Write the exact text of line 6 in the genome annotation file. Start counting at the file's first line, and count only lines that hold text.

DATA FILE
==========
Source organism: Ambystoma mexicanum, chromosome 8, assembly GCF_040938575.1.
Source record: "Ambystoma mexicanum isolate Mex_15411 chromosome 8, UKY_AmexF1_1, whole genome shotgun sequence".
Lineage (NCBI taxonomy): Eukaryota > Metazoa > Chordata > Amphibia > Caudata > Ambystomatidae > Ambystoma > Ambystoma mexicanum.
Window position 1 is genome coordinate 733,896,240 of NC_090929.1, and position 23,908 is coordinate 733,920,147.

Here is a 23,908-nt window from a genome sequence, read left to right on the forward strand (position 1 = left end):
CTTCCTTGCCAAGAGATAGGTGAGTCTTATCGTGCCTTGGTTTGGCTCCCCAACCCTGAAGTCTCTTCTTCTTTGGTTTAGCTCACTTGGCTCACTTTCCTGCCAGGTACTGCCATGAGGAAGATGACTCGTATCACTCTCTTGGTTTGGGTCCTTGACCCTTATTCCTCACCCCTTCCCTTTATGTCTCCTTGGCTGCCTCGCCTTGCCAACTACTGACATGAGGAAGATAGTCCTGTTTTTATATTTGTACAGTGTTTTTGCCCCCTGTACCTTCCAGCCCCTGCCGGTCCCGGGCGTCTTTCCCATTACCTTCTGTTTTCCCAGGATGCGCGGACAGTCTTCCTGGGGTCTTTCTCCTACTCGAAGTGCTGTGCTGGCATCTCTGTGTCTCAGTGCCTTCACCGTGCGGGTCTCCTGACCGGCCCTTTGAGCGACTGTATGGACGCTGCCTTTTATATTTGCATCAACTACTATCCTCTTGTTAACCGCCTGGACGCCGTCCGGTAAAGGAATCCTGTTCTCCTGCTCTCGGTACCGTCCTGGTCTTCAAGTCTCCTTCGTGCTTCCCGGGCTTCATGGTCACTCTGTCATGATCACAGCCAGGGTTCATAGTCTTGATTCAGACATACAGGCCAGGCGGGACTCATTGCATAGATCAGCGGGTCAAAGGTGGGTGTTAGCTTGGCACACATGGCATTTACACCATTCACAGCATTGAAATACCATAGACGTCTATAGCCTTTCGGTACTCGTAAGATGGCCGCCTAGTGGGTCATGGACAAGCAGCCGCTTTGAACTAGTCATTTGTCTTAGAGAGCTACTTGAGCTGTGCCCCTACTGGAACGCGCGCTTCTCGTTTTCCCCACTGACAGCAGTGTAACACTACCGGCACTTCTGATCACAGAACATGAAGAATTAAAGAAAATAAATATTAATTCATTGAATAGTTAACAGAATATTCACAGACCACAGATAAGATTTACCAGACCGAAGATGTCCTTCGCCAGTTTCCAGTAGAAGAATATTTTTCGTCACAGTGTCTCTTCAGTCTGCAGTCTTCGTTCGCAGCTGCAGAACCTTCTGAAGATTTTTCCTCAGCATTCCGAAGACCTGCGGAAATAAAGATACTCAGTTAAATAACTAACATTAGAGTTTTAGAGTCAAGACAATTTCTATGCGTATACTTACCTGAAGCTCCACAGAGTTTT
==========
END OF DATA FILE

CTTCCTTGCCAAGAGATAGGTGAGTCTTATCGTGCCTTGGTTTGGCTCCCCAACCCTGAAGTCTCTTCTTCTTTGGTTTAGCTCACTTGGCTCACTTTCCTGCCAGGTACTGCCATGAGGAAGATGACTCGTATCACTCTCTTGGTTTGGGTCCTTGACCCTTATTCCTCACCCCTTCCCTTTATGTCTCCTTGGCTGCCTCGCCTTGCCAACTACTGACATGAGGAAGATAGTCCTGTTTTTATATTTGTACAGTGTTTTTGCCCCCTGTACCTTCCAGCCCCTGCCGGTCCCGGGCGTCTTTCCCATTACCTTCTGTTTTCCCAGGATGCGCGGACAGTCTTCCTGGGGTCTTTCTCCTACTCGAAGTGCTGTGCTGGCATCTCTGTGTCTCAGTGCCTTCACCGTGCGGGTCTCCTGACCGGCCCTTTGAGCGACTGTATGGACGCTGCCTTTTATATTTGCATCAACTACTATCCTCTTGTTAACCGCCTGGACGCCGTCCGGTAAAGGAATCCTGTTCTCCTGCTCTCGGTACCGTCCTGGTCTTCAAGTCTCCTTCGTGCTTCCCGGGCTTCATGGTCACTCTGTCATGATCACAGCCAGGGTTCATAGTCTTGATTCAGACATACAGGCCAGGCGGGACTCATTGCATAGATCAGCGGGTCAAAGGTGGGTGTTAGCTTGGCACACATGGCATTTACACCATTCACAGCATTGAAATACCATAGACGTCTATAGCCTTTCGGTACTCGTAAGATGGCCGCCTAGTGGGTCATGGACAAGCAGCCGCTTTGAACTAGTCATTTGTCTTAGAGAGCTACTTGAGCTGTGCCCCTACTGGAACGCGCGCTTCTCGTTTTCCCCACTGACAGCAGTGTAACACTACCGGCACTTCTGATCACAGAACATGAAGAATTAAAGAAAATAAATATTAATTCATTGAATAGTTAACAGAATATTCACAGACCACAGATAAGATTTACCAGACCGAAGATGTCCTTCGCCAGTTTCCAGTAGAAGAATATTTTTCGTCACAGTGTCTCTTCAGTCTGCAGTCTTCGTTCGCAGCTGCAGAACCTTCTGAAGATTTTTCCTCAGCATTCCGAAGACCTGCGGAAATAAAGATACTCAGTTAAATAACTAACATTAGAGTTTTAGAGTCAAGACAATTTCTATGCGTATACTTACCTGAAGCTCCACAGAGTTTT